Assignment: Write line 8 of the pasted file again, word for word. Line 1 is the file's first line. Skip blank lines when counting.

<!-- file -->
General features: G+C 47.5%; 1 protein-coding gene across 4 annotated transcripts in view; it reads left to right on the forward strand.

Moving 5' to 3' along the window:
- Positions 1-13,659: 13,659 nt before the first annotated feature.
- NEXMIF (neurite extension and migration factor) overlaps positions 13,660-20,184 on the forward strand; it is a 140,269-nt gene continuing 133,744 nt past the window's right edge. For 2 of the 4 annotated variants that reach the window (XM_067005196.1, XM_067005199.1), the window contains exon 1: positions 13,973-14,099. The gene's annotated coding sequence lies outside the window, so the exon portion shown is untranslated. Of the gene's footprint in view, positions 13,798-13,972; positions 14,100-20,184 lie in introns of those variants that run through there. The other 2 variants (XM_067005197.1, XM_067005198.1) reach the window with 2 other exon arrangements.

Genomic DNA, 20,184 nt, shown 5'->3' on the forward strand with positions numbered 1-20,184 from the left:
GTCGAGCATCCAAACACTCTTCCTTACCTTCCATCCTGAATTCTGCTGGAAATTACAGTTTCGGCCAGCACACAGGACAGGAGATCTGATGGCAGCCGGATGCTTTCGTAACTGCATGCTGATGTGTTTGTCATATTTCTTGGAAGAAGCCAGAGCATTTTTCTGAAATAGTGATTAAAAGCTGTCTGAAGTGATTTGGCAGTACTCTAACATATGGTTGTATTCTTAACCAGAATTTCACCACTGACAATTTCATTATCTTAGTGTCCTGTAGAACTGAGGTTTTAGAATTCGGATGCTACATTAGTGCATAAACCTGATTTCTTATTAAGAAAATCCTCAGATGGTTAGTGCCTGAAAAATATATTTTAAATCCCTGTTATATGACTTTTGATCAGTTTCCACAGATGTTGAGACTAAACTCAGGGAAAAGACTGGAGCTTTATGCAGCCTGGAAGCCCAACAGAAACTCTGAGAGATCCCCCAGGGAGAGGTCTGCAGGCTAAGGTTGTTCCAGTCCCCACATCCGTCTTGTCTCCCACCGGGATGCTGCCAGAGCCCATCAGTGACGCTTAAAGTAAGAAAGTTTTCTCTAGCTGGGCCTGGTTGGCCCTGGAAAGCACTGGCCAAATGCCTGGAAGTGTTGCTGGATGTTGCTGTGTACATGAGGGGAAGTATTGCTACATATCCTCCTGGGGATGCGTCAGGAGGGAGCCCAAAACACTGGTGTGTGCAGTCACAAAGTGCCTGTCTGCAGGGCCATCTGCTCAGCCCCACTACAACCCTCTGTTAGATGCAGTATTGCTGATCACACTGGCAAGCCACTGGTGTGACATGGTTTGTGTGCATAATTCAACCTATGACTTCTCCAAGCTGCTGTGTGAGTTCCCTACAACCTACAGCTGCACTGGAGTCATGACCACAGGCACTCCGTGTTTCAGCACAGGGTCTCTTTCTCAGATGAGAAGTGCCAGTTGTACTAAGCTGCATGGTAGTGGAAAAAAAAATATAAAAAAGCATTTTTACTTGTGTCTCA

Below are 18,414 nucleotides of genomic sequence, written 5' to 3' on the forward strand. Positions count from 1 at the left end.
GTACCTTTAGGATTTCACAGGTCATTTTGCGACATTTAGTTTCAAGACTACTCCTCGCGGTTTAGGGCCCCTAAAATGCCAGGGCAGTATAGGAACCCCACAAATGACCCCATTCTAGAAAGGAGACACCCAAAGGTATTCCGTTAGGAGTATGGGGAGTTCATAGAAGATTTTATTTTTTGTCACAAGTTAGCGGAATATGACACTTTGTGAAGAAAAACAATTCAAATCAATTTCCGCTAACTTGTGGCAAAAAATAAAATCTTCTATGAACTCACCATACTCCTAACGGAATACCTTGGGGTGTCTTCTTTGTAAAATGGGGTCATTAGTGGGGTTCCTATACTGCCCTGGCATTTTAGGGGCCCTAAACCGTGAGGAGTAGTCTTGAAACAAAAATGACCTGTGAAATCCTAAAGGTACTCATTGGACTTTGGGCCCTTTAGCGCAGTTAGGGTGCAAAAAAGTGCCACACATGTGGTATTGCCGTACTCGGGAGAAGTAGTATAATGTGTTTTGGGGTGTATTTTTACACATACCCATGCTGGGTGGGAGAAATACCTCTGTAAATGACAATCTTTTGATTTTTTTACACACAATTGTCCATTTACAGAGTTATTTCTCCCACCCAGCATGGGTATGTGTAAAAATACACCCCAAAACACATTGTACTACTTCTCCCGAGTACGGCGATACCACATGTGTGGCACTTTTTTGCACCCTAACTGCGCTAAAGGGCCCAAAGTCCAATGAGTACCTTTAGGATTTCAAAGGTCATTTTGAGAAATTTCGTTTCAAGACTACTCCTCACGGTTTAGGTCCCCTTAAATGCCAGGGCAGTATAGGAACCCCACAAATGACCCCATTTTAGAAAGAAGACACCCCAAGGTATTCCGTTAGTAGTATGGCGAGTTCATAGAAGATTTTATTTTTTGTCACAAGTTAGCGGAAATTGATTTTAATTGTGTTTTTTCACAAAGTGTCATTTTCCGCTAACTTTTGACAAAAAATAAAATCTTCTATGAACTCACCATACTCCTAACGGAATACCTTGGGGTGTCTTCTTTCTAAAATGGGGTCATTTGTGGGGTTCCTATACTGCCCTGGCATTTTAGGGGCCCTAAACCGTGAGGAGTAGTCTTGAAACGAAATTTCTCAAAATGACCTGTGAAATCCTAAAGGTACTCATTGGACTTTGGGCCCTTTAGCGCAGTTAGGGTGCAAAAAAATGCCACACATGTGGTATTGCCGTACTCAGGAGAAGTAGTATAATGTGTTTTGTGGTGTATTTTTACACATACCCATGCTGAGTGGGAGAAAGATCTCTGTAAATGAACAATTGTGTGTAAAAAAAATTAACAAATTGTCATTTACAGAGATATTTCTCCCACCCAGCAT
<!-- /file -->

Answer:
GTACCTTTAGGATTTCACAGGTCATTTTGCGACATTTAGTTTCAAGACTACTCCTCGCGGTTTAGGGCCCCTAAAATGCCAGGGCAGTATAGGAACCCCACAAATGACCCCATTCTAGAAAGGAGACACCCAAAGGTATTCCGTTAGGAGTATGGGGAGTTCATAGAAGATTTTATTTTTTGTCACAAGTTAGCGGAATATGACACTTTGTGAAGAAAAACAATTCAAATCAATTTCCGCTAACTTGTGGCAAAAAATAAAATCTTCTATGAACTCACCATACTCCTAACGGAATACCTTGGGGTGTCTTCTTTGTAAAATGGGGTCATTAGTGGGGTTCCTATACTGCCCTGGCATTTTAGGGGCCCTAAACCGTGAGGAGTAGTCTTGAAACAAAAATGACCTGTGAAATCCTAAAGGTACTCATTGGACTTTGGGCCCTTTAGCGCAGTTAGGGTGCAAAAAAGTGCCACACATGTGGTATTGCCGTACTCGGGAGAAGTAGTATAATGTGTTTTGGGGTGTATTTTTACACATACCCATGCTGGGTGGGAGAAATACCTCTGTAAATGACAATCTTTTGATTTTTTTACACACAATTGTCCATTTACAGAGTTATTTCTCCCACCCAGCATGGGTATGTGTAAAAATACACCCCAAAACACATTGTACTACTTCTCCCGAGTACGGCGATACCACATGTGTGGCACTTTTTTGCACCCTAACTGCGCTAAAGGGCCCAAAGTCCAATGAGTACCTTTAGGATTTCAAAGGTCATTTTGAGAAATTTCGTTTCAAGACTACTCCTCACGGTTTAGGTCCCCTTAAATGCCAGGGCAGTATAGGAACCCCACAAATGACCCCATTTTAGAAAGAAGACACCCCAAGGTATTCCGTTAGTAGTATGGCGAGTTCATAGAAGATTTTATTTTTTGTCACAAGTTAGCGGAAATTGATTTTAATTGTGTTTTTTCACAAAGTGTCATTTTCCGCTAACTTTTGACAAAAAATAAAATCTTCTATGAACTCACCATACTCCTAACGGAATACCTTGGGGTGTCTTCTTTCTAAAATGGGGTCATTTGTGGGGTTCCTATACTGCCCTGGCATTTTAGGGGCCCTAAACCGTGAGGAGTAGTCTTGAAACGAAATTTCTCAAAATGACCTGTGAAATCCTAAAGGTACTCATTGGACTTTGGGCCCTTTAGCGCAGTTAGGGTGCAAAAAAATGCCACACATGTGGTATTGCCGTACTCAGGAGAAGTAGTATAATGTGTTTTGTGGTGTATTTTTACACATACCCATGCTGAGTGGGAGAAAGATCTCTGTAAATGAACAATTGTGTGTAAAAAAAATTAACAAATTGTCATTTACAGAGATATTTCTCCCACCCAGCAT